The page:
‘The Patchwork Bike’ is an outstanding publication celebrating the universal childhood joy and freedom of owning and riding a bike. I predicted it would pop up on various literary shortlists around the country and that is starting to happen, the CBCA Shortlisting recently is well deserved. Beneba Clarke’s paired back text is flawless and ‘The Patchwork Bike’ is excellent as a read aloud, with onomatopoeia used to great effect…it just rolls off the tongue. Like the cool kids hooning the streets on their bikes, the text is fast-moving, exuberant and full of spunk and bike riders young and old will appreciate the inventiveness and creativity of the young bike builders and riders in this story.
‘Rock Pool Secrets’ by Narelle Oliver
It is somewhat difficult for me to talk about this book objectively as Narelle Oliver was a dear friend of mine, who passed away in October 2016. This book was a long time coming and was released just this month. She has one more title which was in production when she passed away and it will be published in a few months.
Narelle Oliver was the talented author-illustrator-artist of many award winning children’s picture books, many of which are distributed internationally. My interview with her, from some years ago now, is here. Narelle Oliver’s published works are predominantly children’s picture books which she conceptualised, wrote and illustrated. Her books were often inspired by natural environments and she would undertake many site visits – taking photographs and sketches to ensure accuracy in her depictions of flora and fauna.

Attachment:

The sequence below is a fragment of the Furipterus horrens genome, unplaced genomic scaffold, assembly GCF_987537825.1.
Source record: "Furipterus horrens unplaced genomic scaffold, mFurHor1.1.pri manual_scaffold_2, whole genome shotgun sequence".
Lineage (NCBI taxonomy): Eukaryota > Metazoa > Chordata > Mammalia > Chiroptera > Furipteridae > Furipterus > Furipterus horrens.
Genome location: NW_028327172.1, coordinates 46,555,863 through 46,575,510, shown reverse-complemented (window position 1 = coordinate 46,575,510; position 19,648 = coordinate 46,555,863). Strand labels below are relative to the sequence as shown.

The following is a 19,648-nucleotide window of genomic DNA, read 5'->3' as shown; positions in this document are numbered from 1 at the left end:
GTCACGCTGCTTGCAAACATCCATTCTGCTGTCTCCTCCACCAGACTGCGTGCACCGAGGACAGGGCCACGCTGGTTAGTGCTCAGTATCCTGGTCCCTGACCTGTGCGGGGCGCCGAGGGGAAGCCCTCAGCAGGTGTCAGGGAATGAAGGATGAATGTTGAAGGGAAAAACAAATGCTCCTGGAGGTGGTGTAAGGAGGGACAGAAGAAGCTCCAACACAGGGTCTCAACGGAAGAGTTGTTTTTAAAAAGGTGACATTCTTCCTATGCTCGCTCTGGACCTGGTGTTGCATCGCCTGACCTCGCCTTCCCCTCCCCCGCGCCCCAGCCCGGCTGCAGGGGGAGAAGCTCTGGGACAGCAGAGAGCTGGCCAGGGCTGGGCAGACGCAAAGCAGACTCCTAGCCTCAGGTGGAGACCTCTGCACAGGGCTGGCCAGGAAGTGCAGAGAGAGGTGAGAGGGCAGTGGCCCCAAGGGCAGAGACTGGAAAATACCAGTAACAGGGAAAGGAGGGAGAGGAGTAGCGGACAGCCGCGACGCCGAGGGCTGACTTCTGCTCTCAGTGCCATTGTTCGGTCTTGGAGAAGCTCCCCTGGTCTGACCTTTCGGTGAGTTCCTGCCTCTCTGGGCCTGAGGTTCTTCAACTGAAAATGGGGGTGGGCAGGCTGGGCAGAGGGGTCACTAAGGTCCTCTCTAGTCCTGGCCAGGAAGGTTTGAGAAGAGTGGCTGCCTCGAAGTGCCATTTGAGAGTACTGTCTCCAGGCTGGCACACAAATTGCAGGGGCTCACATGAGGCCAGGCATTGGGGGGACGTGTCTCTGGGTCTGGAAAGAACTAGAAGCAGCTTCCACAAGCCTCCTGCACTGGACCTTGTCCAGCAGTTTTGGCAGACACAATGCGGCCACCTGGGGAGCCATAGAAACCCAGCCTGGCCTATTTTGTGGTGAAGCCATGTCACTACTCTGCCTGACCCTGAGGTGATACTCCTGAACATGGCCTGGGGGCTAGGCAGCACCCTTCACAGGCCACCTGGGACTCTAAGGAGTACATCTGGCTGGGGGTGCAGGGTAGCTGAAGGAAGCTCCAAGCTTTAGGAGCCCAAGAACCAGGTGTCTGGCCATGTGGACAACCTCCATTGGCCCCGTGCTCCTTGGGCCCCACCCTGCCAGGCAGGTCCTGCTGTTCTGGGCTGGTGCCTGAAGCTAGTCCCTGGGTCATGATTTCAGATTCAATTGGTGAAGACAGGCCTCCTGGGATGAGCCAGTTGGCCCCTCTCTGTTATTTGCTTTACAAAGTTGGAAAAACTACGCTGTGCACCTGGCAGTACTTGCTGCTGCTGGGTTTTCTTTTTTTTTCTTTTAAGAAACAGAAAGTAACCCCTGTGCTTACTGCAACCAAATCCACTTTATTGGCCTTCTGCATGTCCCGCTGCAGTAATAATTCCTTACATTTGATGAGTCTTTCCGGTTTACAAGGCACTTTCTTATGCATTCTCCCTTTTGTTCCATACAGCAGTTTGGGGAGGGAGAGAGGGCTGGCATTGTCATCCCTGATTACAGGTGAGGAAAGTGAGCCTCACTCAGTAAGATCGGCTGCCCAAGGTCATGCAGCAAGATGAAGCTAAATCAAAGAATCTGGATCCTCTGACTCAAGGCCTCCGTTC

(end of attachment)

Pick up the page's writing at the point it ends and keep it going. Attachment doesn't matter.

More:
‘Rock Pool Secrets’ features the illustrative technique for which she was famed, linocut printing and, as with all her works, it is meticulously crafted and visually stunning. Readers are introduced to many creatures who call a rock pool their home: colourful crabs, tiny shrimp, sea slugs, goby fish and turban snails. With lift-the-flap pages which reveal all wonders that can be found in rock pools this book is just an absolute treasure – and certainly I will treasure it always.
Narelle was also the master of narrative non-fiction, an increasinly popular genre and a wonderful way to introduce non-fiction works to young children. I knew this book would have non-fiction elements and had seen all the orignals of the artwork before they went to the publisher (a child of mine who shall remain unnamed drew on one of her rock pool prints, fortunately not one of the ones going to the publisher!). I did not know however that she had included information about all the creatures at the conclusion of the book. This sort of added extra makes a teacher librarians heart sing as we can use the book in multiple ways and as a teaching tool. Thank you, as always, Narelle, for thinking of the teachers! Miss you lovely lady.